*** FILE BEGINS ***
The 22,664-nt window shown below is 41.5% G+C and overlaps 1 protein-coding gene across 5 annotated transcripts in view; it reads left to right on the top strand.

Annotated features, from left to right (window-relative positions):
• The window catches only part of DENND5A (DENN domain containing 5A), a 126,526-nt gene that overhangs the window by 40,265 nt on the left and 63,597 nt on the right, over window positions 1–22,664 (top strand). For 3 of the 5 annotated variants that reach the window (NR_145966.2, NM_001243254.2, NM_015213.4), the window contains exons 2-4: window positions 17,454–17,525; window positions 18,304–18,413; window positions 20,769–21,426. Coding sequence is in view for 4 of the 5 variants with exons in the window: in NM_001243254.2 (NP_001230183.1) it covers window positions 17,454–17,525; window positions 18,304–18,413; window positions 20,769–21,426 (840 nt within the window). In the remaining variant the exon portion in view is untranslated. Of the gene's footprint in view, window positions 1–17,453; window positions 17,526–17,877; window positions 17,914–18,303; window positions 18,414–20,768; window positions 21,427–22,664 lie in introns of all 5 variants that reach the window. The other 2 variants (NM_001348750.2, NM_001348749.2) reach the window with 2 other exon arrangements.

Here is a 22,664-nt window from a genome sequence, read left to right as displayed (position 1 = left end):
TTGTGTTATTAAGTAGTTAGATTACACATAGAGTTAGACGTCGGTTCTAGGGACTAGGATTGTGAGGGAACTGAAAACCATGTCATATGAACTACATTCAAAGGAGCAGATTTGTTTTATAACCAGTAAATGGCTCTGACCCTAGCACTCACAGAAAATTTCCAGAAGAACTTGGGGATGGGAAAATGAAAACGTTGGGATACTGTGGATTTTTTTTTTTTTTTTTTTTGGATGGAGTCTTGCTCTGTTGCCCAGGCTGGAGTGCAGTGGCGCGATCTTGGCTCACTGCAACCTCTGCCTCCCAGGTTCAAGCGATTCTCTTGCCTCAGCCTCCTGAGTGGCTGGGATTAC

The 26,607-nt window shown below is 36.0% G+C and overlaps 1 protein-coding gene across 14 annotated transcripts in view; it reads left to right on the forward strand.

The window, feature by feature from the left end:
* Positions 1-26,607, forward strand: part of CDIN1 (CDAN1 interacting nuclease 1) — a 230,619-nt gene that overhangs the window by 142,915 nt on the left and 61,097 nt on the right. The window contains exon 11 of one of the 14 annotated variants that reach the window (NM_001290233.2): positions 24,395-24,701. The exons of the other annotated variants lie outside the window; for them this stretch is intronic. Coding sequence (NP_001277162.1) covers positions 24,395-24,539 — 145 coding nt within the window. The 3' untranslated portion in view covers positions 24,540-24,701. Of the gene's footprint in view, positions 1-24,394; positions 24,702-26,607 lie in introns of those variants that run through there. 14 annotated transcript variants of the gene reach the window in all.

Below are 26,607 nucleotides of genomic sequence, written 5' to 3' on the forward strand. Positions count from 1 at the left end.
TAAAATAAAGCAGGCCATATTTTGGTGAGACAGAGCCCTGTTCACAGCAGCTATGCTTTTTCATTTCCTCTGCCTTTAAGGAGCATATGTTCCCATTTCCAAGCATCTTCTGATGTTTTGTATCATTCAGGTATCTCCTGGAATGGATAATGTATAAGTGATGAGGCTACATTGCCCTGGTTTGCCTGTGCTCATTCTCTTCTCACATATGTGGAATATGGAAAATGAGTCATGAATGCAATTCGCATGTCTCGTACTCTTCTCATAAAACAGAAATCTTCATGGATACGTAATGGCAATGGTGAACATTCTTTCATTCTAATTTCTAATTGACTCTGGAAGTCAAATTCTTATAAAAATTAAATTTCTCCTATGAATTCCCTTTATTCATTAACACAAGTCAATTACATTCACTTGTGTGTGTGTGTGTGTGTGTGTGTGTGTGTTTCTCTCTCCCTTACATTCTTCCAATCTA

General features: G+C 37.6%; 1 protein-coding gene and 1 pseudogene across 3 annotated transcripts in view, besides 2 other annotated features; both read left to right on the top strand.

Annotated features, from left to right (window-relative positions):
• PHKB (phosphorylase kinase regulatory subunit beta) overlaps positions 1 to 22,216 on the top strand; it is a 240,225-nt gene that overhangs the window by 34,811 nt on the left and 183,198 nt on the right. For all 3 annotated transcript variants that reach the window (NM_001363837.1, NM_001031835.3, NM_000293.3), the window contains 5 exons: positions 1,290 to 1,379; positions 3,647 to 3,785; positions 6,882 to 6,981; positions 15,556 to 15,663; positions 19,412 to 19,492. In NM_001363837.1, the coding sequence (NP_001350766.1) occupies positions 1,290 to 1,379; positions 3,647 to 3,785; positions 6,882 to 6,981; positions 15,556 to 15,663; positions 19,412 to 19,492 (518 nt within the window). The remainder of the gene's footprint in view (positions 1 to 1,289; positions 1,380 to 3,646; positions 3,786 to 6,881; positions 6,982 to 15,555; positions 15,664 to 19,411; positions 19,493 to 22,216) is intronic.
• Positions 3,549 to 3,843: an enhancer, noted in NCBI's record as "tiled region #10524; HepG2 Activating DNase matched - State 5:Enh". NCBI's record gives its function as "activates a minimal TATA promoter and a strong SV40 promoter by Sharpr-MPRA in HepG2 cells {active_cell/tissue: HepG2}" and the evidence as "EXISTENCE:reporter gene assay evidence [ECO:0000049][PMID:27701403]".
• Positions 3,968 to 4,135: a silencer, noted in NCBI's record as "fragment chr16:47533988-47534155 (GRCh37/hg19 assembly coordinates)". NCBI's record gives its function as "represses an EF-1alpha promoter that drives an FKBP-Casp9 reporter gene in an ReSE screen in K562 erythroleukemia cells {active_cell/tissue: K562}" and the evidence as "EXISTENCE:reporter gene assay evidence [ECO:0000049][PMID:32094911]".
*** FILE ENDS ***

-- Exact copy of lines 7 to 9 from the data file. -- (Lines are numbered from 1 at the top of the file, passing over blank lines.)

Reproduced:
The window, feature by feature from the left end:
* Positions 1-26,607, forward strand: part of CDIN1 (CDAN1 interacting nuclease 1) — a 230,619-nt gene that overhangs the window by 142,915 nt on the left and 61,097 nt on the right. The window contains exon 11 of one of the 14 annotated variants that reach the window (NM_001290233.2): positions 24,395-24,701. The exons of the other annotated variants lie outside the window; for them this stretch is intronic. Coding sequence (NP_001277162.1) covers positions 24,395-24,539 — 145 coding nt within the window. The 3' untranslated portion in view covers positions 24,540-24,701. Of the gene's footprint in view, positions 1-24,394; positions 24,702-26,607 lie in introns of those variants that run through there. 14 annotated transcript variants of the gene reach the window in all.

Below are 26,607 nucleotides of genomic sequence, written 5' to 3' on the forward strand. Positions count from 1 at the left end.